Unlike mobile phones, tablets exist as pedigree devices, or at least they would if manufacturers would stop trying to prostitute them into money-spinners. When the iPad launched, everyone wondered what the point was. Slates had tanked hard in the past and touch PCs were the purview of the obscure.
Tablets have become consumption mechanisms. They are not for creating content like mobile phones, cameras or computers; they are for absorbing information and all the physical and cognitive implications that are part and parcel of this process. Tablets are for browsing silly websites in bed, watching videos, reading magazines, checking out Facebook or at a push reading through mail or taking minutes in a meeting. In essence a tablet is a mobile web browser, a window to the digital world.
Apple brought the tablet to the market. There were many shoddy attempts at making touch computing happen in the past, but Apple made the first iPad light – both physically and in terms of interface overhead. It was a pleasure to use and was jam packed with apps to extend its functionality. Steve Jobs never wanted an iPad Mini; tablets were to be as important a medium as the media it served.
If it’s the original experience you are after with all the trimmings of the iTunes store, the iPad is still the best selling tab for many reasons, some 375 000 of them downloadable. Retina display, fluid software and apps that are rigorously tested makes for the most polished experience available.
As with smartphones, Google’s Android platform offers a more liberated software experience. Originally there were separate versions of Android for phones and tablets, but atypically of open source there was so much fragmentation that the two were merged. Manufacturers still love to abuse Google’s open platform and try to make it proprietary, but thankfully Android translates exceptionally well to tablets; in some ways the bigger screen makes Android’s flexibility even better than mobile phones.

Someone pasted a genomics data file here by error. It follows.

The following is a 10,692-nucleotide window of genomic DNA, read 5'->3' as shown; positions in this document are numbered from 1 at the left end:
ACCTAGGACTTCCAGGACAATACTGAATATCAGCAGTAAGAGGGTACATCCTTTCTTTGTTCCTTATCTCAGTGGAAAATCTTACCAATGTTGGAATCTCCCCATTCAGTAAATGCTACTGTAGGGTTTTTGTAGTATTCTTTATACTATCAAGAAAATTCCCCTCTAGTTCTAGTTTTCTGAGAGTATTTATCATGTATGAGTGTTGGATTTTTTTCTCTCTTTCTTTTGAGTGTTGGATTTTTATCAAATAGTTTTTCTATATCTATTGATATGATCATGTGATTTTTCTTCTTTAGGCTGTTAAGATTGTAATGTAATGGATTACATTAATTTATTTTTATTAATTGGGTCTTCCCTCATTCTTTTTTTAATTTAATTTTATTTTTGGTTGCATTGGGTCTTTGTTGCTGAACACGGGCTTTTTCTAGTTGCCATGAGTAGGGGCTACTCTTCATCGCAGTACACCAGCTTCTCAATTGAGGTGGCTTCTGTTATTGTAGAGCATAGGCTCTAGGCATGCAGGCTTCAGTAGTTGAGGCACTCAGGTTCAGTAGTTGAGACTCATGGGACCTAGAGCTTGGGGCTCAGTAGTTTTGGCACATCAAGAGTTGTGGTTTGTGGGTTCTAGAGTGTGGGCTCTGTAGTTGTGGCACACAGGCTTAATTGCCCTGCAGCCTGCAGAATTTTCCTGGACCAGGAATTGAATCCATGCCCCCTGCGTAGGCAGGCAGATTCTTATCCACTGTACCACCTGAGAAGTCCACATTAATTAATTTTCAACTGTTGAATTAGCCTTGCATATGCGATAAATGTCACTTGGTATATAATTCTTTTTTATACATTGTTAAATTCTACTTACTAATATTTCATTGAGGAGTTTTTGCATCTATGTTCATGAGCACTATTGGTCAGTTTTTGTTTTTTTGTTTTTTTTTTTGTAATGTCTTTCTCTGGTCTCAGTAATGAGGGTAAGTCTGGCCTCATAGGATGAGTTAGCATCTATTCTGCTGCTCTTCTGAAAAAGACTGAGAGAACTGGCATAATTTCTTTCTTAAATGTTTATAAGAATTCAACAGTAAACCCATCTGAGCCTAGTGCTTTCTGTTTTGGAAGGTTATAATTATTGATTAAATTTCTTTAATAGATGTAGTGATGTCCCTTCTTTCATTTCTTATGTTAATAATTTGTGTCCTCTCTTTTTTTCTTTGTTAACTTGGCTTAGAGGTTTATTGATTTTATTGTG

If you stick to the philosophy of consumption, Android is on par with Apple in many ways and even manages to do some things better, such as supporting Flash and allowing geographically restricted apps to be pushed through to the device. Throw in waterproof devices such as the Xperia Z and you can take your tablet to the kitchen, bathroom or beach.
Microsoft have the absolute lions’ share of the personal computer market hovering around 90%. In a bizarre move they retro engineered the next iteration of Windows to be touch based, a move that alienated traditional PC users and did little to disrupt the status quo. Windows 8 comes in two flavours, the regular OS that requires PC infrustructure such as Intel processors and another, RT, that runs on standard mobile hardware. RT does not support any existing Windows Software and has very little developer support, not to mention a complete lack of market interest. Steve Balmer was reportedly hoofed by the board of Microsoft for Windows RT, which resulted in a $900million write-off.
That said, regular Windows is perfect to basterdise a tablet into a laptop. If you don’t want an ultrabook and a separate tablet you will have to accept a bit of clunk and some extra girth and weight, not to mention a few extras like removable keyboards and docking stations. In exchange you will have a full PC with uncompromising functionality and a somewhat akward tablet. There is huge potential down this path but for now it comes with a rather steep learning curve.
It’s essential to have a clear, intended purpose for a tablet before making any buying decisions, but some rules are universal. The screen must be big, less than 9 inches, and it’s not a true tablet but a hybrid device with a different purpose. In addition to size and in lieu of a consumption impetus, the display must be crisp with the highest resolution possible. Don’t settle for more processing power, memory or accessories if the screen isn’t top-notch. Lastly, it’s essential to like a chosen tablet and using it, or it will become a frustrating experience and eventually a very pricey path to paperwight collecting.